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Apple is in talks with its investment bank Goldman Sachs about the possibility of offering customers financial loans when buying Apple products, according to a report by the Wall Street Journal on Wednesday.

Screen-Shot-1-2-800x271.jpg

The Wall Street firm is in talks to offer financing to shoppers buying phones, watches and other gadgets from Apple, people familiar with the matter said. Customers purchasing a $1,000 iPhone X could take out a loan from Goldman instead of charging it to credit cards that often carry high interest rates.
Talks between Apple and Goldman Sachs remain at an early stage and could still fall apart, according to WSJ. Both the tech giant and the investment bank declined to comment for the report.

Part of Goldman's discussions with Apple are said to involve taking over some form of Apple's iPhone upgrade program, which is designed for users who want to have the newest iPhone every year and comes with AppleCare+ included.

Those who sign up for the program in its current form can trade-in their existing iPhone for a new model after 12 monthly installments are made, starting a new cycle of the program each year. Apple started the program in September 2015 with the help of Citizens Financial Group, who finance the zero-interest loans for iPhone upgrades and higher-interest options for other device purchases. The program was introduced around the same time that wireless providers began reducing buyer subsidies for iPhones.

Goldman Sachs is said to view the potential financing deal with Apple as a way of growing its new consumer bank, as it looks beyond corporate clients to more fully embrace retail banking and consumer lending. Two years ago the investment firm launched Marcus, an online lender that helps people refinance credit-card debt, while the bank is also building a "point-of-sale" financing business that will offer loans to shoppers at checkout, according to people familiar with the firm who spoke to WSJ.

Article Link: Apple in Talks With Goldman Sachs Over Potential iPhone Buyer Finance Options
 

Rogifan

macrumors Core
Nov 14, 2011
22,337
28,092
Not surprising, people now need to finance the purchase of phones, i.e., iPhone X costs over a 1,000 dollars.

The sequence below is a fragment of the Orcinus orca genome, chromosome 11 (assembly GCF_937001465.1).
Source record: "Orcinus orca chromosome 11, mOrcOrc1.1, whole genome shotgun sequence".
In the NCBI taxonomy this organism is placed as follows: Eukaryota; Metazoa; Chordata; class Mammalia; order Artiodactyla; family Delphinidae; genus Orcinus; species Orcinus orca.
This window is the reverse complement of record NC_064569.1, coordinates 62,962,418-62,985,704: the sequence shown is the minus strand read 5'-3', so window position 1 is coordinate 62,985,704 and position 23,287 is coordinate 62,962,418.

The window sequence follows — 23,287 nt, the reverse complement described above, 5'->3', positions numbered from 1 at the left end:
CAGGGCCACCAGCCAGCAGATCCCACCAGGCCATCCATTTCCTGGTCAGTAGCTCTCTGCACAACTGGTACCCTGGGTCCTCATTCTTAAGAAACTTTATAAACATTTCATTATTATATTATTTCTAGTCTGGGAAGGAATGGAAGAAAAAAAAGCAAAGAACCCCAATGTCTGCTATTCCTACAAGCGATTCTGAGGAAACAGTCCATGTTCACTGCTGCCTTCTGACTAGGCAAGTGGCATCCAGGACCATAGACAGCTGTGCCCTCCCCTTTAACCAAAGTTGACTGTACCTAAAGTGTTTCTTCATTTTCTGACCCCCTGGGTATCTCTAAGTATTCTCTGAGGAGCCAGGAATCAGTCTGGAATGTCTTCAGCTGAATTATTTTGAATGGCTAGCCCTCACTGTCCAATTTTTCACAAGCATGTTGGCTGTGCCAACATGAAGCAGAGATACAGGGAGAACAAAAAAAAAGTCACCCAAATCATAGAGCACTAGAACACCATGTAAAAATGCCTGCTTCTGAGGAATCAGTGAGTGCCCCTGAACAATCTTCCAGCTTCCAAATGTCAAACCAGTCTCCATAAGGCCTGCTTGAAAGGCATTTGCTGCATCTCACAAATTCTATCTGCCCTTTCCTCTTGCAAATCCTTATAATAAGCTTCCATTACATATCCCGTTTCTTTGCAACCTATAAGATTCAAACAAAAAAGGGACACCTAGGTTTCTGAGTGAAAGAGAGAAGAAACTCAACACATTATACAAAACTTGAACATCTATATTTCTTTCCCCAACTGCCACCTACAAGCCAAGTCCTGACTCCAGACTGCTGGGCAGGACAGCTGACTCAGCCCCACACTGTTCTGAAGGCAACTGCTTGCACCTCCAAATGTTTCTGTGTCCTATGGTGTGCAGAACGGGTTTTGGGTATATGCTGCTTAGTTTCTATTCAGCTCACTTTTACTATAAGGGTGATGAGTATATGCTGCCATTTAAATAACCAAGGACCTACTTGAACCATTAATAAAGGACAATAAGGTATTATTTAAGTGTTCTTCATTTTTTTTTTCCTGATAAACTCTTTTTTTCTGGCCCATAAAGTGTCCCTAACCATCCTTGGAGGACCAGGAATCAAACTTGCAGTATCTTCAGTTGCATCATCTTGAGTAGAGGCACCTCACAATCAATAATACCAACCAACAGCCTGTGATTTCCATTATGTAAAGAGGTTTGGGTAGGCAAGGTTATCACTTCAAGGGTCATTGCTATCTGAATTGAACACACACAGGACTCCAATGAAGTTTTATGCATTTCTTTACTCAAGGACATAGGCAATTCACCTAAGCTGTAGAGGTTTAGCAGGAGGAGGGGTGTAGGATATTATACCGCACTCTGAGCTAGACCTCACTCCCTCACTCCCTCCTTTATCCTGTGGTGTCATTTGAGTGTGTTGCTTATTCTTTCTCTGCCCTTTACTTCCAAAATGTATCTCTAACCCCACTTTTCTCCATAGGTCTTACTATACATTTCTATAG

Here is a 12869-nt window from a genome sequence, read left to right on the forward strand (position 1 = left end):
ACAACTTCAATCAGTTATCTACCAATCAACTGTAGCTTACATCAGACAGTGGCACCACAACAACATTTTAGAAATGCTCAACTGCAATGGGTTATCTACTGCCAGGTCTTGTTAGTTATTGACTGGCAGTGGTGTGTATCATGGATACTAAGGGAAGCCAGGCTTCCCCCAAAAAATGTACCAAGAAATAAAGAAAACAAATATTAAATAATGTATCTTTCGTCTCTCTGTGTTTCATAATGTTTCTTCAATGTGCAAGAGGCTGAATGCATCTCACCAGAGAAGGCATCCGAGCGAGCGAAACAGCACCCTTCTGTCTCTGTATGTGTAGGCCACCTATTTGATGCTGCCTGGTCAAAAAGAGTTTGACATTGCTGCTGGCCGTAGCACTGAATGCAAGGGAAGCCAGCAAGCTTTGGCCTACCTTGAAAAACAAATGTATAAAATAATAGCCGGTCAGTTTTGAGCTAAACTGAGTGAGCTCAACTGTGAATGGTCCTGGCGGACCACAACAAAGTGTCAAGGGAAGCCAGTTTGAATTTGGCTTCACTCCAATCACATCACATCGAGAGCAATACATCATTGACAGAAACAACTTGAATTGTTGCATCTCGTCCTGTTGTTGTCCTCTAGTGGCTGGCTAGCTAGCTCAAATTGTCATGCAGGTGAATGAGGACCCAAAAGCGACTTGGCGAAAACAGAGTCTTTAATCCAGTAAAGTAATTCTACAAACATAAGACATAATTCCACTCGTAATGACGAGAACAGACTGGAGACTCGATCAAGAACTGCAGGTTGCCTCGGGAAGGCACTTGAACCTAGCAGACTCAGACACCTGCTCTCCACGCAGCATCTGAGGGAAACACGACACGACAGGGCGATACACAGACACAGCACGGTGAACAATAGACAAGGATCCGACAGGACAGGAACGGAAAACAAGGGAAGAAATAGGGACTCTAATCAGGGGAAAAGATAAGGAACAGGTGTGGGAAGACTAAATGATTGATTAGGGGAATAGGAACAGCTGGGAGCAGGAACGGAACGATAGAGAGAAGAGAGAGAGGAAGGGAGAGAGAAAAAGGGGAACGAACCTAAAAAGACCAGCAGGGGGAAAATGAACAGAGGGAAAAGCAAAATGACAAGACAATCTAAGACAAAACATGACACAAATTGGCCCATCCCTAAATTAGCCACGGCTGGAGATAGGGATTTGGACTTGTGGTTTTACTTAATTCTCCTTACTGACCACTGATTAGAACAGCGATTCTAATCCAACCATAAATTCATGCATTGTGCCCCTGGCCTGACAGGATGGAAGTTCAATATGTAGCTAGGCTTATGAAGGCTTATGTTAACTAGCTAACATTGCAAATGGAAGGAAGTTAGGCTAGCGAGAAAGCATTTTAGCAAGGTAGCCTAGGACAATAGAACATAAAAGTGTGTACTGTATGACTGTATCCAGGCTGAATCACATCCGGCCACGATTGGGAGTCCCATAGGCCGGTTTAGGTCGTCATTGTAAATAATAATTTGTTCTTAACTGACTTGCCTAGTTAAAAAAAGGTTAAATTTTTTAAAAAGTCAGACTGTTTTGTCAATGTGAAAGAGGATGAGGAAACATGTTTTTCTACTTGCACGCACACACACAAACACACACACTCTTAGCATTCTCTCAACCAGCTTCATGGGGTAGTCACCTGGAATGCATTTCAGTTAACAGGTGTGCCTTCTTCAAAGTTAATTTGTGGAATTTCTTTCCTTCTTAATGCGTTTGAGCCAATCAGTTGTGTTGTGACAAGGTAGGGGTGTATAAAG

iPhone upgrade program has existed since 2015 when no iPhone started at $1000. Sounds like Goldman would be taking over that business. Maybe this is the start of more upgrade programs for other hardware. I’d do an upgrade program for iPad and Apple Watch.
 
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Relentless Power

macrumors Nehalem
Jul 12, 2016
35,309
38,016
iPhone upgrade program has existed since 2015 when no iPhone started at $1000. Sounds like Goldman would be taking over that business. Maybe this is the start of more upgrade programs for other hardware. I’d do an upgrade program for iPad and Apple Watch.

I can understand financing An $1,100.00 iPhone through your carrier, because that is a lot of money for someone to pay in full up front. But even if you could, why would you finance an Apple Watch? I just feel like this is a way for someone to make an excuse to get themselves in debt that they don't need (Which adds to other monthly bills someone has). If Someone has the necessary funds, I would just pay it off and not finance. But I do understand its more 'comfortable' to make monthly payments, even though it's not always the most logical method just because it's an option to do so.
 
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Abazigal

Contributor
Jul 18, 2011
14,237
13,088
Singapore
In a world war we have the option to take a loan out for a phone. No thanks. I usually purchase my iPhones out right, that way I don't have to deal with carrier restrictions and No monthly payments.
I agree. If I need to take a loan to buy a phone, then it’s probably not a phone I should be buying in the first place.
 
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jermwhl

macrumors regular
Sep 29, 2014
225
409
Philadelphia, PA
If you can’t afford an iPhone on your credit card, you have no business going into business with a predator like GS.
I'm struggling to understand your logic on this one. The apple program is a zero interest program. Credit cards almost always have interest, barring some no interest promotional periods. Shouldn't your argument be - if you can't afford an iPhone, you have no business going into business with GS? Frankly, it's each individuals choice because its their money to spend how they decide.